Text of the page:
November 2012 might well go down as one of the defining months in the coalition government’s reign, not least because of a secret investigation undertaken by Greenpeace that appeared to expose merciless anti-wind and anti-green plots going on in the Conservative Party.
The scandal made front page news after MP Chris Heaton-Harris was filmed by undercover researchers appearing to support Telegraph blogger James Delingpole’s anti-wind candidacy in the Corby by-election.
The excellent work conducted by Greenpeace, who for years have been right at the very forefront of the green movement, has put pressure on policy-makers to provide clarity and certainty on renewable energy.
Greenpeace describes the Tories’ opposition to wind power as “ideological”, and none of the personnel involved – Heaton-Harris, John Hayes, Peter Lilley and Lord Howell, among others – have done or said anything to prove otherwise.
Everything about the UK’s geography, weather and climate points towards it being a world leader in wind power. But all too often, money, policy and prejudice are stubborn stumbling blocks for it.
It’s clear that we need to strive for cleaner alternatives of energy if we are to tackle climate change, and utilising our limitless resources is paramount in this challenge.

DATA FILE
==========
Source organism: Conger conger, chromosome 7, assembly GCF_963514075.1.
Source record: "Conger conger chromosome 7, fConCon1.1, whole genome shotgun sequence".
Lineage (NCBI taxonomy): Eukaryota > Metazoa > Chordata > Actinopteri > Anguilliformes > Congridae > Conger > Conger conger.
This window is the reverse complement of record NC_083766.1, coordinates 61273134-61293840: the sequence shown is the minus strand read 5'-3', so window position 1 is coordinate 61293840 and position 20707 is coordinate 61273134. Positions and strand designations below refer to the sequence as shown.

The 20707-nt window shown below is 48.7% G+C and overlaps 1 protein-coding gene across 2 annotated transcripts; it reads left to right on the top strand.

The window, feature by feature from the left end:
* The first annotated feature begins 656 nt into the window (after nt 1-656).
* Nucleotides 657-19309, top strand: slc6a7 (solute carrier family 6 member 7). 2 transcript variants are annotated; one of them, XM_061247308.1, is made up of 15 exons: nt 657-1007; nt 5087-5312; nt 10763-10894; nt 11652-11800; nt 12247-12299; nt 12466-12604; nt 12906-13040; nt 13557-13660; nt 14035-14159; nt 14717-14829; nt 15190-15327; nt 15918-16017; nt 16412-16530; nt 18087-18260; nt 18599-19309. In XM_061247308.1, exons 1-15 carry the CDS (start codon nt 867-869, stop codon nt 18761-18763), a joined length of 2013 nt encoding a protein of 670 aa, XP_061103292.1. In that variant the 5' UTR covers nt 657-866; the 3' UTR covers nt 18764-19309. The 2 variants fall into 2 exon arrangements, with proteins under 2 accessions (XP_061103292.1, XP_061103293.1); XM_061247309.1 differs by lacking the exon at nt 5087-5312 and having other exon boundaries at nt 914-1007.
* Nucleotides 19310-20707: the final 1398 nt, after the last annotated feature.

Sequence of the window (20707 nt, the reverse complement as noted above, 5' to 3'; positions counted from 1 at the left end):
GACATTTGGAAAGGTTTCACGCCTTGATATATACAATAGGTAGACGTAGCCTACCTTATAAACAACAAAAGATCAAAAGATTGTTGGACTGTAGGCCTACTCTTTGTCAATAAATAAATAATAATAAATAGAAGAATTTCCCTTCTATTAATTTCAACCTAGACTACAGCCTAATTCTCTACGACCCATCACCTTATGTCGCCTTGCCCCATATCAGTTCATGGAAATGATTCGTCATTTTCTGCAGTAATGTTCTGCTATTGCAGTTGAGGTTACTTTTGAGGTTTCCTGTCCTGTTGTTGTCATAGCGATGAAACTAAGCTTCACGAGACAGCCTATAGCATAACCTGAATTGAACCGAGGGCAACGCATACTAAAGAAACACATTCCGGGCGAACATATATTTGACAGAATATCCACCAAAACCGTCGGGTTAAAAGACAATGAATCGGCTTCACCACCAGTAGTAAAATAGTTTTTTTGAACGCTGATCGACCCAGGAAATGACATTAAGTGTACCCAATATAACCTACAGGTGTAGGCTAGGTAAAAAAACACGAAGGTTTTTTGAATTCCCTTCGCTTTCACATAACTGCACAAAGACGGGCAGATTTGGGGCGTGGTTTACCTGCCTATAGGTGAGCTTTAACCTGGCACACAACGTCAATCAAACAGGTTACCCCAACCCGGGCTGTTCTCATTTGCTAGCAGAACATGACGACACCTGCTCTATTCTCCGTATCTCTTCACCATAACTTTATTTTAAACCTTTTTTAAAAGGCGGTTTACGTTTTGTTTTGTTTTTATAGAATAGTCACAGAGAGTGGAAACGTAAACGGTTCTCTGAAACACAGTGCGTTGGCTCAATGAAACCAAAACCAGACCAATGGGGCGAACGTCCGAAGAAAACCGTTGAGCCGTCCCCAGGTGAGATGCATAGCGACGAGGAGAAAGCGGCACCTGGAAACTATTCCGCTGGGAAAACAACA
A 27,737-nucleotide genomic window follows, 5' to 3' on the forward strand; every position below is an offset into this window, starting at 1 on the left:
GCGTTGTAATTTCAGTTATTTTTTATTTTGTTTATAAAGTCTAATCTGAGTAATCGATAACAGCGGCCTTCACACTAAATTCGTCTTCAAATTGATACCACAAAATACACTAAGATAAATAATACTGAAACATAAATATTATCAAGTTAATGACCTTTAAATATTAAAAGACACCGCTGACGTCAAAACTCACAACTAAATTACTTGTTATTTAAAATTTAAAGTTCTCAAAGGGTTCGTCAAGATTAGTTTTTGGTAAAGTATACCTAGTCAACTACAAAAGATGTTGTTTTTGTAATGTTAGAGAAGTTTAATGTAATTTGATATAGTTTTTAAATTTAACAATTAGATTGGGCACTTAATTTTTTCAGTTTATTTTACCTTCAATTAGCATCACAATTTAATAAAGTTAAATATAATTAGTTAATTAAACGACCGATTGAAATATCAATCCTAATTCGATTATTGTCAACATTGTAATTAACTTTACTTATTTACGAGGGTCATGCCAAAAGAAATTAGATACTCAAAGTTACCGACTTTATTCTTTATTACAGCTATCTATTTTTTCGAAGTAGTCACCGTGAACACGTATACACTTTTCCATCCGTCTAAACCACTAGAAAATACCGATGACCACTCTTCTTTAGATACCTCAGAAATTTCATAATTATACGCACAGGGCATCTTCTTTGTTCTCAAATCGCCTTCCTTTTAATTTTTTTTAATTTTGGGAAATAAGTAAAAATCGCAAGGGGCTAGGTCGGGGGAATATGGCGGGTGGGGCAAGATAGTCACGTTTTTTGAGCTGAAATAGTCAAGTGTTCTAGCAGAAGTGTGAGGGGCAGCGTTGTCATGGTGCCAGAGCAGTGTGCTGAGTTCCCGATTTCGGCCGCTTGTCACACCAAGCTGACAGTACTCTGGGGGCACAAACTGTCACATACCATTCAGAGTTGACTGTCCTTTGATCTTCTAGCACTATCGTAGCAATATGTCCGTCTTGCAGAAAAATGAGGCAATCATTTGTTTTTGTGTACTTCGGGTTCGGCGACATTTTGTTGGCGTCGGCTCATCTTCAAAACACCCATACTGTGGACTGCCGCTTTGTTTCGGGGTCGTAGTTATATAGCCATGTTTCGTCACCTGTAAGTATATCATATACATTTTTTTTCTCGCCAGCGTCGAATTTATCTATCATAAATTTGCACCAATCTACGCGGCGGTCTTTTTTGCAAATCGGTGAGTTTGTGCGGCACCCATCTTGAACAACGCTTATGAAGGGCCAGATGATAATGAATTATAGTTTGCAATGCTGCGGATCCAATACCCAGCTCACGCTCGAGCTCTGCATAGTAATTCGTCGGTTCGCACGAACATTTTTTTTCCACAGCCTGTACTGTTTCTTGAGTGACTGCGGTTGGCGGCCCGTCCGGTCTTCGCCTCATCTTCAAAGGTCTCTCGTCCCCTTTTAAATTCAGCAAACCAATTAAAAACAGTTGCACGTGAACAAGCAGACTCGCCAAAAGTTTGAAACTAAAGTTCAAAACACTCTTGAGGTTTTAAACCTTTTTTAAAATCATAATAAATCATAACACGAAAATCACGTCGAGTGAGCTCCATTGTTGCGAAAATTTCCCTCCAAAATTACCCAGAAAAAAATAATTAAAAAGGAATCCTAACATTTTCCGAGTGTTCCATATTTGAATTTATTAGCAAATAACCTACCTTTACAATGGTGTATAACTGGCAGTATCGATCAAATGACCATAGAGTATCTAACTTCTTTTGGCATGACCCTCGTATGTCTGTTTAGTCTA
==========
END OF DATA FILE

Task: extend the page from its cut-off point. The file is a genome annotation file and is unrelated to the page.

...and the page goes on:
That’s why the activities of groups such as Greenpeace are so desperately important in telling politicians, businesses and the public about the downright corruption going on in policy decision-making.
We spoke to a Greenpeace field researcher who was involved with the recent investigation, which the organisation dubbed ‘energygate’.
“The energygate work was unusual for us in that the raw data, and even the method of collecting it, became a big part of the story”, they said.
“Because of the somewhat clandestine nature of the job, we rarely get that kind of recognition, even though everything Greenpeace does is based on huge amounts of painstaking research.
“Whilst we normally try to maintain a low-profile, I must admit it was gratifying to see investigation work playing such a starring role.”
But the organisation’s superb work admittedly comes at a cost. After all, the hidden cameras, recording devices and Windefensible merchandise won’t pay for itself, will it?
Thanks to generous donations from enlightened members of the public, Greenpeace has been able to go about its business for over 40 years. And its progress shows no signs of stopping. But it still relies on public backing to get by.
“We don’t take money from companies or governments precisely so that we can carry out these hard-hitting investigations”, the organisation said.
“We can expose this political meddling because we are fiercely independent and funded by thousands of people like you who care about the health of our planet and of our democracy.”
And after undertaking our own fundraising venture recently, we can tell you for a fact that your support will be unreservedly appreciated.